With keywords came Peach Ball, a game you can play right in the app. Type in the keyword “play” and you’re given a basketball emoji with an oddly shaped basket. Peach Ball is the crown jewel of Peach. You bounce the ball off the edges of your phone’s screen, score points and share the high score with your friends.
Peach Ball is exactly the new, fresh idea that makes an up-and-coming social app worth downloading. When people asked me ‘Why Peach?’ that game was my defense. Unlike everything else on the app, it was an “Easter egg” nobody else had. Plus, it’s addicting.
I wanted Peach to be the Ello of its time, offering a new space for ironic gifs and logging daily thoughts. Peach could have even transcended Ello’s brief popularity and gained permanence as the micro-blogging app for your phone. There’s enough to keep you interested in the possibilities but very little to stay long. If anything, it just needed a few more original ideas.
One day, I hoped, Peach would improve itself enough to finally get the users it deserves.
Instead of waiting for that day, after I write this, I am going to delete my Peach account.
Facebook Messenger now has its own “Easter egg.” An update released last week that lets you “shoot some hoops” with your friends by sending a basketball emoji. It’ll even automatically share your high score.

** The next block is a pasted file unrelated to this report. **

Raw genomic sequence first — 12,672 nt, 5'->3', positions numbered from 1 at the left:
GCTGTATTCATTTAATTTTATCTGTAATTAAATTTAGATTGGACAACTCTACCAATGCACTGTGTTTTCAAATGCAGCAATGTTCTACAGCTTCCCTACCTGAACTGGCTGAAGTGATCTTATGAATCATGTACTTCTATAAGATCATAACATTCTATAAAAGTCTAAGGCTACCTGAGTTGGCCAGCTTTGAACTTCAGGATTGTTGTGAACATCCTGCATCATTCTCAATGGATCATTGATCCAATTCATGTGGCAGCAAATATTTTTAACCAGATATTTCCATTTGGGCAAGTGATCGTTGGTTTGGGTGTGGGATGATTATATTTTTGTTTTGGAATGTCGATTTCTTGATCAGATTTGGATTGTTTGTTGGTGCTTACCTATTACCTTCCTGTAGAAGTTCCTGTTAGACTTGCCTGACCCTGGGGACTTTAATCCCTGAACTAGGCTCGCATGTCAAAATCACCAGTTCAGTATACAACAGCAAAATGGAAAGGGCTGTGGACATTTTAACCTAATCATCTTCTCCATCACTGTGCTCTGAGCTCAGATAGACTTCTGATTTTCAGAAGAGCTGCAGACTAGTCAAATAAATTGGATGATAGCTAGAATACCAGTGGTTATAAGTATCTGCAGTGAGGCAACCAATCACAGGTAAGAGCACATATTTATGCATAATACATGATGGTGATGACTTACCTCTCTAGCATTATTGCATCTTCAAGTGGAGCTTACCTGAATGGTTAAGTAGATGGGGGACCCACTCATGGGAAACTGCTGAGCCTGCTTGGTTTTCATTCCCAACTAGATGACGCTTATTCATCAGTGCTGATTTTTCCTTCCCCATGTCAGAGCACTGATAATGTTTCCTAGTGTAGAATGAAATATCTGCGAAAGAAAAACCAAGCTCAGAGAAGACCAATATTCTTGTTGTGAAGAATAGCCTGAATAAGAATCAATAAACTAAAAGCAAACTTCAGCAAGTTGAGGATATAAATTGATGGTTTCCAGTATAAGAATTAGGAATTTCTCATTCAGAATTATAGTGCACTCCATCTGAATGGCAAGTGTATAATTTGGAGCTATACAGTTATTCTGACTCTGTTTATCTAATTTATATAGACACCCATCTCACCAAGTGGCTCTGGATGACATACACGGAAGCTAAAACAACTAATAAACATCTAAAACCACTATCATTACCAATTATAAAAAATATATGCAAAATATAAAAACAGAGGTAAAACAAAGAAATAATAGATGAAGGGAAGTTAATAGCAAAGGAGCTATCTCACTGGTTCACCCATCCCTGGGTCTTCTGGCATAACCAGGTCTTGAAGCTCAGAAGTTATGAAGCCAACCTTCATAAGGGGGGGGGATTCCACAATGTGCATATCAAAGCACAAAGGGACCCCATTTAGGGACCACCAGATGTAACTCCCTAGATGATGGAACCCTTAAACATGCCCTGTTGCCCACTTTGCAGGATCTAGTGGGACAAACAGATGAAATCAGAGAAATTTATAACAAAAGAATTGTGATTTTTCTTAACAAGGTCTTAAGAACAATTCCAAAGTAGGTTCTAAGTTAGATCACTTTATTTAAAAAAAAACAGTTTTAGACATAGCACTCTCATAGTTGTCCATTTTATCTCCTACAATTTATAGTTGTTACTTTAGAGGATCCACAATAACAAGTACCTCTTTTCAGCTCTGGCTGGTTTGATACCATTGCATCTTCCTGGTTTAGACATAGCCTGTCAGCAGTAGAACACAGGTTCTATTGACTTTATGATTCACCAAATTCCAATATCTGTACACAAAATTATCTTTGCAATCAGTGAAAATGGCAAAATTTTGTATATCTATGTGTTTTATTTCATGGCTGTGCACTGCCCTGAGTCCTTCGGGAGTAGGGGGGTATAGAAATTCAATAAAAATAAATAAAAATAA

This may sound familiar. That’s because it sounds like Peach Ball. The best part of the app is now on Facebook Messenger with some modifications — there’s no more bouncing, but it undoubtedly has a better hoop design.
They took Peach Ball.
In its quest to become “the Internet,” Facebook has started to look a lot like some of the social networks released in the past few years. It’s like that cool friend in school who overhears your funny joke in first period and goes and tells it to the entire gym class that afternoon, leaving you with nothing.
Messenger’s latest update is yet another example of “cool” Facebook becoming even cooler by borrowing the ideas of others. With Snapchat came Slingshot. With Periscope came Facebook Live. Now it’s Peach Ball.
I’m not bitter. Part of me hopes someone at Facebook “gets it.” Like me, I imagine it sees the power behind the random and quirky feature. Or, instead, it just copied a really great joke.
Still, this isn’t a defense of Peach. I understand the inherent problems with the app. It’s everything but nothing at the same time. Blogging is great, but micro-blogging directly to your phone, well, it doesn’t really work.
I’m not writing a postmortem. It’s more like a goodbye. I still have a shred of hope that Peach will find a community to rely on, somewhere out there. For me, the selling point is gone.
Peach Ball wasn’t going to save Peach because, most importantly, nobody uses Peach besides me and my two friends from college who live in New York.
Well, correction — I used Peach.
Now I just use Facebook Messenger.
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